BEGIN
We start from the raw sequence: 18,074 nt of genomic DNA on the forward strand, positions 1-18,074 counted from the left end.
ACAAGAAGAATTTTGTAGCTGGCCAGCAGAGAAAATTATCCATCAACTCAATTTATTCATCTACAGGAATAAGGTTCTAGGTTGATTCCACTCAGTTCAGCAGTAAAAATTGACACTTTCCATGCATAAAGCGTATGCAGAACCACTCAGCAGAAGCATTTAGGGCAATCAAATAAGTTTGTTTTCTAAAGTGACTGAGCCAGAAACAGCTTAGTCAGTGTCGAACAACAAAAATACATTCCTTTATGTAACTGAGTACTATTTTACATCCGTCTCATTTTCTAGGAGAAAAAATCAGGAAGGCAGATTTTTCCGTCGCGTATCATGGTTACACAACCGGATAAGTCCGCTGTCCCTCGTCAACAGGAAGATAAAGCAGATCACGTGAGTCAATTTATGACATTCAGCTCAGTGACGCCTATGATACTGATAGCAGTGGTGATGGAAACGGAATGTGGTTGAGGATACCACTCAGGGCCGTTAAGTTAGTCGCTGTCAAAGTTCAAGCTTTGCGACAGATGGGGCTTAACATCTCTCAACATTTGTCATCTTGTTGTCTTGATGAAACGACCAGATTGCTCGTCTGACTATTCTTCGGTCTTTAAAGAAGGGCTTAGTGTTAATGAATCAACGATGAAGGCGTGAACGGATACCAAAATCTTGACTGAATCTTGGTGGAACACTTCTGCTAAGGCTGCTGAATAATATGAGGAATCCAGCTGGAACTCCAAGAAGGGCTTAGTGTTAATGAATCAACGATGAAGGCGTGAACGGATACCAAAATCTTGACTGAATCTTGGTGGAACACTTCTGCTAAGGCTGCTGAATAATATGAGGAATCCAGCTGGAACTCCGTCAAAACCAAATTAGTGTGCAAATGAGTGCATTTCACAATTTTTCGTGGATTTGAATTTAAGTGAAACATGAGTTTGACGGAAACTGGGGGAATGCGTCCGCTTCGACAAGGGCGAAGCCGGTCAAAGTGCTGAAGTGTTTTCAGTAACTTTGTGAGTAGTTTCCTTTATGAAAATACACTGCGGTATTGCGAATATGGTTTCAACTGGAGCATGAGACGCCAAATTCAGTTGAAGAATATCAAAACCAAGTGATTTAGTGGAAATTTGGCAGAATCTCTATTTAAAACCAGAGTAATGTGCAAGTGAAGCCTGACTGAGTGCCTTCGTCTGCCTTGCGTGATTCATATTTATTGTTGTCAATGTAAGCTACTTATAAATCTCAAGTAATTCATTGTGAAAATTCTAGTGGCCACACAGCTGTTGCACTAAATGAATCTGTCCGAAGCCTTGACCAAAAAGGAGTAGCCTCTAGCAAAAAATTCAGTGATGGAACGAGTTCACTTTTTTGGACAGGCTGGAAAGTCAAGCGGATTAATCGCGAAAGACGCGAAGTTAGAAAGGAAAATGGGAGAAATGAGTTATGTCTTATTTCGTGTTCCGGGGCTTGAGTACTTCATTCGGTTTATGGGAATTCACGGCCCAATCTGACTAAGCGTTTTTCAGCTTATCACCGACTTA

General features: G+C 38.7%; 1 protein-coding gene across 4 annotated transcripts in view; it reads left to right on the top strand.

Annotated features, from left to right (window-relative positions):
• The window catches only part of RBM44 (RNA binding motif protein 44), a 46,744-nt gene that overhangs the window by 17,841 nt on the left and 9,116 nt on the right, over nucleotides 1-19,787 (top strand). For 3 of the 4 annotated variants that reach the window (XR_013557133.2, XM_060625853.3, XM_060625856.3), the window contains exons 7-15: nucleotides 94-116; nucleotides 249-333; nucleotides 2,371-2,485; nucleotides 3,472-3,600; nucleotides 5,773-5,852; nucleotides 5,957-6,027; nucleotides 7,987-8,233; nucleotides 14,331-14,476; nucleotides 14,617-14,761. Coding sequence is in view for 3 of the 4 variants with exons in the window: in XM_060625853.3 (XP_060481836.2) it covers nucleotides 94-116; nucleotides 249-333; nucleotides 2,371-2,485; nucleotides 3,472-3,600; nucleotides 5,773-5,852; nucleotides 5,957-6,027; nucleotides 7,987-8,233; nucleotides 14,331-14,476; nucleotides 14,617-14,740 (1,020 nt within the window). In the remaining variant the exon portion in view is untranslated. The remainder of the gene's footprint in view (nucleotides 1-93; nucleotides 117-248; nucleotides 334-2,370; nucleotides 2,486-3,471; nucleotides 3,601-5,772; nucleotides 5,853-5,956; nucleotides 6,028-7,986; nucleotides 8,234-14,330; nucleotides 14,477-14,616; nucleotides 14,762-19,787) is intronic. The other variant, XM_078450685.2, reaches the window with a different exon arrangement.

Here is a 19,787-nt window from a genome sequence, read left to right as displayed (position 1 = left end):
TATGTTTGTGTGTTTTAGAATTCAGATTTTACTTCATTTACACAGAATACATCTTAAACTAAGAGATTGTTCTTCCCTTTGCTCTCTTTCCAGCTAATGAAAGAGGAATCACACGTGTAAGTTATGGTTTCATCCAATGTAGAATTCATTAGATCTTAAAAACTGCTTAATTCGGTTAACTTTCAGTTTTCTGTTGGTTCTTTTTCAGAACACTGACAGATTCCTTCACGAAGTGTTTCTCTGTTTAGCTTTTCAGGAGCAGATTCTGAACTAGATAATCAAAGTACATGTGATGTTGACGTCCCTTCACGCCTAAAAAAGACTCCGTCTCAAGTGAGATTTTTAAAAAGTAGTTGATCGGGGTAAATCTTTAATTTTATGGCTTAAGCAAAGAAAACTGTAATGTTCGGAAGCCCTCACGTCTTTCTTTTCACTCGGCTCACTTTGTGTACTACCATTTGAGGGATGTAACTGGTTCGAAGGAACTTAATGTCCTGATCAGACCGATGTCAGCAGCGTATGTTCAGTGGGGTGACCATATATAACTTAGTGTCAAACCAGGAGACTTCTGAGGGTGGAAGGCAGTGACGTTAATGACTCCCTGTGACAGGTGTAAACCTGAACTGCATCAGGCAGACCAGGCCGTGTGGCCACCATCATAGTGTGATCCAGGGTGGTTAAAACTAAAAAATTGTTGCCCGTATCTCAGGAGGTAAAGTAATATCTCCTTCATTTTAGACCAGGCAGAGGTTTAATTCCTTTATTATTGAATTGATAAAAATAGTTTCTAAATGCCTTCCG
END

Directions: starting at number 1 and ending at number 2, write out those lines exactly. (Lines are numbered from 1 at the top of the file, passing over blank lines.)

We start from the raw sequence: 18,074 nt of genomic DNA on the forward strand, positions 1-18,074 counted from the left end.
ACAAGAAGAATTTTGTAGCTGGCCAGCAGAGAAAATTATCCATCAACTCAATTTATTCATCTACAGGAATAAGGTTCTAGGTTGATTCCACTCAGTTCAGCAGTAAAAATTGACACTTTCCATGCATAAAGCGTATGCAGAACCACTCAGCAGAAGCATTTAGGGCAATCAAATAAGTTTGTTTTCTAAAGTGACTGAGCCAGAAACAGCTTAGTCAGTGTCGAACAACAAAAATACATTCCTTTATGTAACTGAGTACTATTTTACATCCGTCTCATTTTCTAGGAGAAAAAATCAGGAAGGCAGATTTTTCCGTCGCGTATCATGGTTACACAACCGGATAAGTCCGCTGTCCCTCGTCAACAGGAAGATAAAGCAGATCACGTGAGTCAATTTATGACATTCAGCTCAGTGACGCCTATGATACTGATAGCAGTGGTGATGGAAACGGAATGTGGTTGAGGATACCACTCAGGGCCGTTAAGTTAGTCGCTGTCAAAGTTCAAGCTTTGCGACAGATGGGGCTTAACATCTCTCAACATTTGTCATCTTGTTGTCTTGATGAAACGACCAGATTGCTCGTCTGACTATTCTTCGGTCTTTAAAGAAGGGCTTAGTGTTAATGAATCAACGATGAAGGCGTGAACGGATACCAAAATCTTGACTGAATCTTGGTGGAACACTTCTGCTAAGGCTGCTGAATAATATGAGGAATCCAGCTGGAACTCCAAGAAGGGCTTAGTGTTAATGAATCAACGATGAAGGCGTGAACGGATACCAAAATCTTGACTGAATCTTGGTGGAACACTTCTGCTAAGGCTGCTGAATAATATGAGGAATCCAGCTGGAACTCCGTCAAAACCAAATTAGTGTGCAAATGAGTGCATTTCACAATTTTTCGTGGATTTGAATTTAAGTGAAACATGAGTTTGACGGAAACTGGGGGAATGCGTCCGCTTCGACAAGGGCGAAGCCGGTCAAAGTGCTGAAGTGTTTTCAGTAACTTTGTGAGTAGTTTCCTTTATGAAAATACACTGCGGTATTGCGAATATGGTTTCAACTGGAGCATGAGACGCCAAATTCAGTTGAAGAATATCAAAACCAAGTGATTTAGTGGAAATTTGGCAGAATCTCTATTTAAAACCAGAGTAATGTGCAAGTGAAGCCTGACTGAGTGCCTTCGTCTGCCTTGCGTGATTCATATTTATTGTTGTCAATGTAAGCTACTTATAAATCTCAAGTAATTCATTGTGAAAATTCTAGTGGCCACACAGCTGTTGCACTAAATGAATCTGTCCGAAGCCTTGACCAAAAAGGAGTAGCCTCTAGCAAAAAATTCAGTGATGGAACGAGTTCACTTTTTTGGACAGGCTGGAAAGTCAAGCGGATTAATCGCGAAAGACGCGAAGTTAGAAAGGAAAATGGGAGAAATGAGTTATGTCTTATTTCGTGTTCCGGGGCTTGAGTACTTCATTCGGTTTATGGGAATTCACGGCCCAATCTGACTAAGCGTTTTTCAGCTTATCACCGACTTA